Now, instead of trying to avert a losing vote in Congress, the president can pursue a winnable resolution in the United Nations Security Council to implement the Russian proposal to place Syrian chemical weapons under U.N. supervision. As a practical matter, it may be difficult to have full supervision of Syrian chemical weapons stockpiles that are dispersed around a country in the midst of a civil war. But the Russian proposal, which Syria has accepted, would seem to offer a much better chance of preventing the Assad regime from again using these weapons.

While the administration’s maneuvering since the Aug. 21 chemical weapons attack has not been elegant, it appears to be working. Obama rightly took credit for the threats that produced the Russian proposal, and the success — if it materializes — reflects well on his new foreign policy team, especially Secretary of State John F. Kerry and U.N. Ambassador Samantha Power.

Peter W. Galbraith is a former U.S. ambassador and the author of two books on the Iraq war.

Tom Hayden, a regular contributor to our Op-Ed pages:

The dominant mantra we heard from the president’s allies Tuesday was that it was the credible threat of American military force that caused Russia, Syria and Iran to agree to dismantle Assad’s chemical weapons. If that argument keeps us out of another war, it deserves some credit, even if it’s only partly true.

But it could also be said that it was the “credible threat” of democracy — a defeat of his war plan in Congress and in public opinion polls — that caused the Obama administration to back away from the military brink and seek an honorable way out.

Interestingly, however, Obama may have been leaving himself an exit by asking Congress to authorize the vote, knowing that the prospects were dim. His traditional allies at MoveOn, for example, have gathered hundreds of thousands of petitions to rein him in too.

If diplomacy is successful, Obama will be able to claim victory against the chemical threat without a massive intervention. Assad can sit on his throne a bit longer, shorn of some dangerous weapons. Syrians can be protected from gas attacks. Russia, Iran and China can disavow chemical warfare while claiming to prevent regime change. A peace conference is in sight.

Brilliant if it happens.

Tom Hayden, a former state senator, is the author of “Street Wars” and is a longtime advocate of prison reform.

Robin Wright, author of “The risk of taking on Syria”:

There is now a glimmer of hope on Syria, with the emphasis on “glimmer” because of huge questions for which there are still no answers.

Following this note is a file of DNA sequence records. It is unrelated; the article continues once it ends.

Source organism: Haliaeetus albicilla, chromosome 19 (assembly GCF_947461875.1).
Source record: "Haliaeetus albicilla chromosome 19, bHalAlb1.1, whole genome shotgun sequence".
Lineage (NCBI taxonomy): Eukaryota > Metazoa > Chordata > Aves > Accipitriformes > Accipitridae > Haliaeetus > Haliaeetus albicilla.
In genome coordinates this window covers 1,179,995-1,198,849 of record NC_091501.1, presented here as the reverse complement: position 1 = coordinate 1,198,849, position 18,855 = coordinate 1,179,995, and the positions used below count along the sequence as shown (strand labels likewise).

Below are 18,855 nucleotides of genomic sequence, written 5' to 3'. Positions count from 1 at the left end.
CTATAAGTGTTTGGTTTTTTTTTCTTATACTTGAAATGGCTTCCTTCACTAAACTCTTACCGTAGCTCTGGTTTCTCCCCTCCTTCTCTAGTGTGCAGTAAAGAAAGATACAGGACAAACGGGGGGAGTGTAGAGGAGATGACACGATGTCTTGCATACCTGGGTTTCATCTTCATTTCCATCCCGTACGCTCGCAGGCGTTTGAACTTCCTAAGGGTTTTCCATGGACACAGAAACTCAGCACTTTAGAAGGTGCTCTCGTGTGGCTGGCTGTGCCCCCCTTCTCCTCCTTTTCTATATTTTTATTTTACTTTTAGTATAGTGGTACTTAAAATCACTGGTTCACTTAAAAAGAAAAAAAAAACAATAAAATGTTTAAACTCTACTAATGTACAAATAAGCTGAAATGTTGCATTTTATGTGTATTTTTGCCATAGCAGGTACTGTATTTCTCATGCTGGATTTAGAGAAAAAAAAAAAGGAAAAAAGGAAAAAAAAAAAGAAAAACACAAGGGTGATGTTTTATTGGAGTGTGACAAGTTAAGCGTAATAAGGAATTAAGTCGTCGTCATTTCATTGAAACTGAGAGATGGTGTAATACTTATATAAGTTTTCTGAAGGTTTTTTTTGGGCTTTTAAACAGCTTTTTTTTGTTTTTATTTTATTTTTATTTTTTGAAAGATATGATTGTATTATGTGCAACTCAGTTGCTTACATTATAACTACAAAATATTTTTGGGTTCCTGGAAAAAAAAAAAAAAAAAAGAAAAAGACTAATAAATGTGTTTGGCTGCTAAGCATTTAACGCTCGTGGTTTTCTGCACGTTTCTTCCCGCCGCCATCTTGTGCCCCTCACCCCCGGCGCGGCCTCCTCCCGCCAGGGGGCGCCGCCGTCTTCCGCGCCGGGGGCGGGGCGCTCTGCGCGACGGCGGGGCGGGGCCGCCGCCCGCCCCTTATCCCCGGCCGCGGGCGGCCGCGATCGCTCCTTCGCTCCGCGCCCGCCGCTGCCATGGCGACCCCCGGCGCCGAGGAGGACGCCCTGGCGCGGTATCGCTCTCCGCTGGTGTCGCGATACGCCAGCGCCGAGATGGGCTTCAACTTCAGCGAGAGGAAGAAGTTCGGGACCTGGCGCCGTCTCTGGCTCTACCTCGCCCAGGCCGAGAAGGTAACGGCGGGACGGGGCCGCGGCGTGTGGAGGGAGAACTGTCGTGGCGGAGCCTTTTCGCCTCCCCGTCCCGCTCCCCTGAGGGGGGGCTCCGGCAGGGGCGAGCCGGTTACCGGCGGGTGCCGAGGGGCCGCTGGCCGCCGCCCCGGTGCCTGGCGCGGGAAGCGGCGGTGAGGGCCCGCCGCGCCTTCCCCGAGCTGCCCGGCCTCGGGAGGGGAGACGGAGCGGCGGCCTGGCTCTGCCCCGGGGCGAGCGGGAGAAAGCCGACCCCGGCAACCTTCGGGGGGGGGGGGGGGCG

The first basic issue is how to find, contain and destroy Syria’s chemical weapons — and ensure they are indeed all found. This is a hugely time-consuming and logistical challenge. It’s Iraq déjà vu from the 1990s, which dragged on for years — without a war going on in the background.

Second, the latest Russian gambit to get the U.S. to renounce any future use of force in exchange for Assad turning over his chemical weapons is unlikely to fly in Washington. It may even rally Congress behind Obama a bit.

Third, we all hope for renewed diplomacy to settle the bigger crisis — the civil war itself — but the political realities and divisions among the opposition forces won’t change as a result of any deal on chemical weapons. The Russians might actually get Assad to send a delegation to Geneva. But even if the West can prod some artificial faces-of-the-month to attend on behalf of the divided opposition, there’s no guarantee that the opposition could actually deliver anything from folks fighting inside. The growing factionalization of Syria’s opposition has put peace further away than ever.

Fourth, 99% of deaths are due to conventional weaponry. So a deal on chemical weapons is, unfortunately, unlikely to change the realities or fatalities on the ground. The fighting may still rage, with Assad actually getting a psychological boost at home from his deal with the outside world. Tragic but true.

Finally, I’d love to be wrong about all of this.

Robin Wright, the author of “Rock the Casbah: Rage and Rebellion Across the Islamic World,” is a distinguished scholar at the U.S. Institute of Peace and the Woodrow Wilson Center.

Charles A. Stevenson, author of “Congress and the power to declare war”:

The president obviously wants to back the push for a U.N.-authorized removal of Syrian chemical weapons with the threat of force. For that threat to be credible, however, Congress would actually have to pass a law authorizing airstrikes if the diplomatic effort fails within some limited time period. It’s unclear what the president’s timetable is, and also unclear whether lawmakers are willing to give that conditional approval, so we may be slipping into a confusing situation where neither friend nor foe knows what America might do.

I still believe it’s important for Congress to act, and the bipartisan measure being crafted in the Senate might be the best vehicle. For what it’s worth, previous Congresses have enacted contingent authorizations of the use of force: in 1955, to defend Taiwan if attacked; in 1957, to defend Middle Eastern nations if attacked by a communist nation; in 1991 and 2002, to attack Iraq if U.N. efforts failed. Congress doesn’t have to do exactly what the president proposes, but it owes it to the country to find some way of limiting both any use of chemical weapons and a wider war in the Middle East.

Charles A. Stevenson teaches at the Nitze School of Advanced International Studies at Johns Hopkins University and is the author of “Congress at War: The Politics of Conflict since 1789.”

Rajan Menon, author of “Don’t use U.S. credibility as a reason to attack Syria”:

Even Obama’s opponents agree that he is a gifted speaker; he proved that again Tuesday. The rhythm, pace, cadence — all were, once again, executed effectively, and Obama appealed movingly to Americans’ ideals and to their humanity.